David and Sarah are married and have two young children. Both David and Sarah have full-time jobs. David is an accountant, and Sarah is a lawyer.
Sarah is working on a tough case at work and often comes home from work in a bad mood. She takes out her frustration on David and the children by yelling and losing patience with them. David concludes that her on-the-job stress is affecting her behavior at home.
What are some potential sources of stress for Sarah?
Which model of work-family conflict do you think best explains what Sarah is experiencing the spillover model, the compensation model, or the segmentation model?
If you were an employer, what types of work-life supports would you offer?
Discuss the advantages, risks, and considerations of each work-life support.
Provide a summary of coping skills and techniques Sarah may utilize to combat stress and strain.
Some of the potential sources for stress for Sarah are frustration. This is a situation is brought about when the results Sarah is expecting to achieve becomes difficult to achieve. This can be demonstrated when she wants to win a case by producing evidence and the witnesses she has are somewhat evasive. Frustration can also be caused by loss of a lawsuit she filed in a court and this leads to aggressions. Having internal conflict is another source of stress in the workplace. This is when one is faced by the two or more impulses competing for expression. The lawyer debates on which decision to make either basing on the rules and regulation stated in law, following her intuition or pursuing facts as they are to draw judgments and make conclusions (Weiten, 2009).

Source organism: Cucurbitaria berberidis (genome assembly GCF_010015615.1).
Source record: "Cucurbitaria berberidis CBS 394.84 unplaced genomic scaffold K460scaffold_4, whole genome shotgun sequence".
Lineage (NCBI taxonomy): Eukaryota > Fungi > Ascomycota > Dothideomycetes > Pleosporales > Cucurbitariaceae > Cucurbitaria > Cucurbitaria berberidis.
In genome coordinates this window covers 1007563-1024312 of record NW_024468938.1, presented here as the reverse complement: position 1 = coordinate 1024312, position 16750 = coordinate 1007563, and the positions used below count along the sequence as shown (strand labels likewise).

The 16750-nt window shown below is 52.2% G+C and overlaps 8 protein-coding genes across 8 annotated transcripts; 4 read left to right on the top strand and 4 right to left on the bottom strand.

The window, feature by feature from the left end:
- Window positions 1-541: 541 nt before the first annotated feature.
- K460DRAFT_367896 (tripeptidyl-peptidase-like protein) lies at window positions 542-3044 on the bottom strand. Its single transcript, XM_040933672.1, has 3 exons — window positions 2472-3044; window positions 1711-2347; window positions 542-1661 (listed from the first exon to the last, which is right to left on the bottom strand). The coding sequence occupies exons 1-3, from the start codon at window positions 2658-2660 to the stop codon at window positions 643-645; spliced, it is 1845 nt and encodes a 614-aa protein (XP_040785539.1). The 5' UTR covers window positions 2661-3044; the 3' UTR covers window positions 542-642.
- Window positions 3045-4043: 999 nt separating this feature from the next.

The Spillover Model best explains what Sarah is experiencing. This model explains that the behavior that is edified in the work place subsequently affects the behavior and attributes that is exercised in the family environment. The model explains that the stress and strains that causes an individual to become happy at their workplace leads to the individual also feeling unhappy at home and vice versa (Whitebourne & Whitebourne, 2011).
The types of work-life support I'd offer ...
The Spillover Model is fully applied to this case.